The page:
3D Modeling as a Tool for all Phases: Practical Applications and Benefits of 3D

Authors:

  • Kristen Barrett, Phil Nower, Richard Peters - Hazen and Sawyer

A $1 billion water treatment facility, $17 million wastewater reuse facility, and a $7 million water pumping station have few things in common except they each have benefited from using 3D modeling. Although different in size, scale and complexity they were each executed using a traditional project delivery approach of design, bid and build (DBB), and 3D models of each facility were developed. In the early phase of the project the model serves to provide the Owner an early view and enhanced understanding of their facility, while in a later phase can also serve as a tool for operations training in advance of start-up. During the design process 3D models are valuable in increasing inter-discipline design coordination and reducing conflicts within contract documents. The 3D model powerful beyond coordination and conflict resolution can be used for the creation of equipment schedules, quantity take-offs, and other engineering needs to improve both design efficiency and quality. The value of the model does not end once bids are received; when the project moves into construction contractors find many beneficial uses of the model to aid their construction activities.

Making use of 3D modeling tools during the construction is thought to be easier to implement under the Design Build (DB) project delivery approach as the Engineer and Contractor are working together as partners from the start. Although this can be the case, these three projects demonstrate that 3D design and construction tools can successfully be implemented in the municipal water market where the DBB project delivery is often utilized. Owners and engineers that are seeking to gain greater value from the 3D model during all phases of the project life cycle will see how it has aided three projects; specifically in the areas of work planning and scheduling, change estimating and shop drawing development just to name a few. The $1 billion facility is being constructed by one of the world’s largest construction companies, on the forefront of the latest technology, in contrast to the significantly smaller $17 million facility being constructed by a local contractor. On both projects, the contract documents did not require the contractors to use the 3D model for construction purposes rather each contractor choose to take advantage of the available data and latest technology for trade coordination, scheduling and shop drawing production (4D).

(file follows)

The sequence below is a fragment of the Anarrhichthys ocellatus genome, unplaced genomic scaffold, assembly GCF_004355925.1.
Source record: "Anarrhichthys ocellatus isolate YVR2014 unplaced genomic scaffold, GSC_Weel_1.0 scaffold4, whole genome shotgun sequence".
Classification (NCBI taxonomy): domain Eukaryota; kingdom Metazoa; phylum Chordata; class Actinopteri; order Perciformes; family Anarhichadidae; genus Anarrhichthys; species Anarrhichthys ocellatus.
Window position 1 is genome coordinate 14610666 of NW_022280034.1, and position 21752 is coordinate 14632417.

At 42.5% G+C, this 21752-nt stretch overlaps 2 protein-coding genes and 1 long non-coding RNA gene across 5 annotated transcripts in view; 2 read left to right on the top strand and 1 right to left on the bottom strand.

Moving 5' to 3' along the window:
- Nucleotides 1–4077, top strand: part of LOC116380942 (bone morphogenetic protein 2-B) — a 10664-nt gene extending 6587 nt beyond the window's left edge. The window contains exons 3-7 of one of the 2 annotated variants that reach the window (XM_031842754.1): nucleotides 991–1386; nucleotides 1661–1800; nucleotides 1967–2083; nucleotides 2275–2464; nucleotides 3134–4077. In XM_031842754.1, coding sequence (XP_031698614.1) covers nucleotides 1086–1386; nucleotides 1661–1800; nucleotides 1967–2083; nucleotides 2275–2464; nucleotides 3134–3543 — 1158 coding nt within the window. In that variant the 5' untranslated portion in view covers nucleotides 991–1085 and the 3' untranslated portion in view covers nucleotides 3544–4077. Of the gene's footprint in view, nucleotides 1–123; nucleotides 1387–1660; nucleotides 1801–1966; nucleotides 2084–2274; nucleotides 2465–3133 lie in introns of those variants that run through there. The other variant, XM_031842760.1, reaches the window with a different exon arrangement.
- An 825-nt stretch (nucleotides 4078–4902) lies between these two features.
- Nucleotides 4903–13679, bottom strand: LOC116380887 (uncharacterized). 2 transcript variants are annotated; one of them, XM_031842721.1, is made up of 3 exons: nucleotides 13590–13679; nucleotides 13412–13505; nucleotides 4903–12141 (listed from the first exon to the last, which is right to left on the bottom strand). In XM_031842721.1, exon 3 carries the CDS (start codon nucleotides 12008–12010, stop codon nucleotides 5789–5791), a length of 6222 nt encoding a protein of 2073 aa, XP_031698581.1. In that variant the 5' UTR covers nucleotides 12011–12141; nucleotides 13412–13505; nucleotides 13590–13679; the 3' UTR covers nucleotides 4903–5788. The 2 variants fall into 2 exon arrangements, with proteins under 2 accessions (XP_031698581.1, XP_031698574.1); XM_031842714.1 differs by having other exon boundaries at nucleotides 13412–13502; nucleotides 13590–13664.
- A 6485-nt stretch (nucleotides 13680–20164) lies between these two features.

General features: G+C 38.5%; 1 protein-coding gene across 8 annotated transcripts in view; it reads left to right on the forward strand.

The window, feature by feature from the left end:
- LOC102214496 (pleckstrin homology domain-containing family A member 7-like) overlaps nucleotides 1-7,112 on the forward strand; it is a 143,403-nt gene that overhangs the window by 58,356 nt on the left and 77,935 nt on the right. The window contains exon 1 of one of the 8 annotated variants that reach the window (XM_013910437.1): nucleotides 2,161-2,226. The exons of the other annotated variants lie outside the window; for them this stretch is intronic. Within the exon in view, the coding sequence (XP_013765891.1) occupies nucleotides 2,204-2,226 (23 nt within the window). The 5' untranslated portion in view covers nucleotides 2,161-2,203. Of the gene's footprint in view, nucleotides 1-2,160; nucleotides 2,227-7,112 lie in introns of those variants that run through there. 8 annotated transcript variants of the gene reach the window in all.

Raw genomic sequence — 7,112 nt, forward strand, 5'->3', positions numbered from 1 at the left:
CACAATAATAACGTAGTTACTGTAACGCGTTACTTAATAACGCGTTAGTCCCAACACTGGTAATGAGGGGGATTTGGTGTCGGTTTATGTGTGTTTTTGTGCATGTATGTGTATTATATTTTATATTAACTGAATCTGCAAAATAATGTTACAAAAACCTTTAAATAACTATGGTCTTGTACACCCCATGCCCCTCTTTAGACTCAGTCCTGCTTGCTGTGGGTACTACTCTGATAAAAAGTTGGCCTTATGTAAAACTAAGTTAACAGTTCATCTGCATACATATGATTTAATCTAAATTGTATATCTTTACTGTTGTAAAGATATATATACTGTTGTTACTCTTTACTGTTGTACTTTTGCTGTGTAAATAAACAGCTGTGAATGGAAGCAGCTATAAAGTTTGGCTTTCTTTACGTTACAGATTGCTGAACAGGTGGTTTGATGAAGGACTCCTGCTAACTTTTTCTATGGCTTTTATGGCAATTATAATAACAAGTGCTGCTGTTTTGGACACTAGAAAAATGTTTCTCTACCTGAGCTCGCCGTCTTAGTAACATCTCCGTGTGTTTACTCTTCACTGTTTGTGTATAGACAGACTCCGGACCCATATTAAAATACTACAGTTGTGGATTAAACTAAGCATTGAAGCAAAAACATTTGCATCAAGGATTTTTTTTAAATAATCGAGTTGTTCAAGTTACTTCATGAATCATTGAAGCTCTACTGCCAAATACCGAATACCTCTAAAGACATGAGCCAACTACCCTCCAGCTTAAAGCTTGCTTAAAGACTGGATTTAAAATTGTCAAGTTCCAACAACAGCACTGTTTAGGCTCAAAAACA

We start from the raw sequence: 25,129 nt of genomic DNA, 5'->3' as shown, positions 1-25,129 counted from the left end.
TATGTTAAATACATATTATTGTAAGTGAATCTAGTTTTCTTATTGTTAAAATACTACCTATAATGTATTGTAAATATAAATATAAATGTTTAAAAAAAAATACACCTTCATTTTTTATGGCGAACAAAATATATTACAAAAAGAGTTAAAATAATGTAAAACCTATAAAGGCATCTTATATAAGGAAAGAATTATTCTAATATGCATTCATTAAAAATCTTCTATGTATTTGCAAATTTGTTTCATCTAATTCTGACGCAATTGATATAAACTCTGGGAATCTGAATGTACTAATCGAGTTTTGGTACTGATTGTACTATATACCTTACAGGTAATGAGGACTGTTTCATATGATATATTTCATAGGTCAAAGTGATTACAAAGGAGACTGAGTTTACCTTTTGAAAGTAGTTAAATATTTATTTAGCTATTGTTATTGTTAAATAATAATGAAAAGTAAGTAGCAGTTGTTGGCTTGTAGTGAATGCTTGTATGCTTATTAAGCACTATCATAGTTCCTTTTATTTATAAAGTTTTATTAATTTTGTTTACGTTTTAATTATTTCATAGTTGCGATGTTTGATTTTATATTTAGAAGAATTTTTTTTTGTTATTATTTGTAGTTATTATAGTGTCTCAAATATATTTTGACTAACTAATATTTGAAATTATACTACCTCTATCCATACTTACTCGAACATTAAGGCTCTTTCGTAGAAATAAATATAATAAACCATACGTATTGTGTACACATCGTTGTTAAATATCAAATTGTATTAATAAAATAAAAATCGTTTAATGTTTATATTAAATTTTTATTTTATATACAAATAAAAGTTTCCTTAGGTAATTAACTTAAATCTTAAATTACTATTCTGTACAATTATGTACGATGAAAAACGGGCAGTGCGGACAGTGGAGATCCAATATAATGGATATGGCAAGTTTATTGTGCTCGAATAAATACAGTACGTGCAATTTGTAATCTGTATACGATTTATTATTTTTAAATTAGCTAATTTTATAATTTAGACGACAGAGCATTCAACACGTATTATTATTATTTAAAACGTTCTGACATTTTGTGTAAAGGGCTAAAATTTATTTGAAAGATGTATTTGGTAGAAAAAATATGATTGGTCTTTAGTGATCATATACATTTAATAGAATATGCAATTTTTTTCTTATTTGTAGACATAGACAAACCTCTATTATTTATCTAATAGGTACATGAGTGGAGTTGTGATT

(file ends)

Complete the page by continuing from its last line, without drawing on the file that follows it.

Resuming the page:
In summary, use of 3D model design and construction tools on projects big or small is gaining both acceptance and practical use in the water industry. Similarly, contractors of all sizes and skill sets are finding ways to make use of the latest technology independent of the project delivery method and contract document requirements. This presentation will include examples of the 3D design model, conflict resolution, 2D contract drawings produced from the 3D model, 4D scheduling and shop drawings produced from the 3D design model.

For more information, please contact the author at kbarrett@hazenandsawyer.com.

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Horizons Fall 2017 (pdf)

Horizons showcases significant water, wastewater, reuse, and stormwater projects and innovations that help our clients to achieve their goals, and can help you achieve yours. Articles are written by top engineers and process group leaders, demonstrating and explaining the beneficial application of a variety of technologies and tools.

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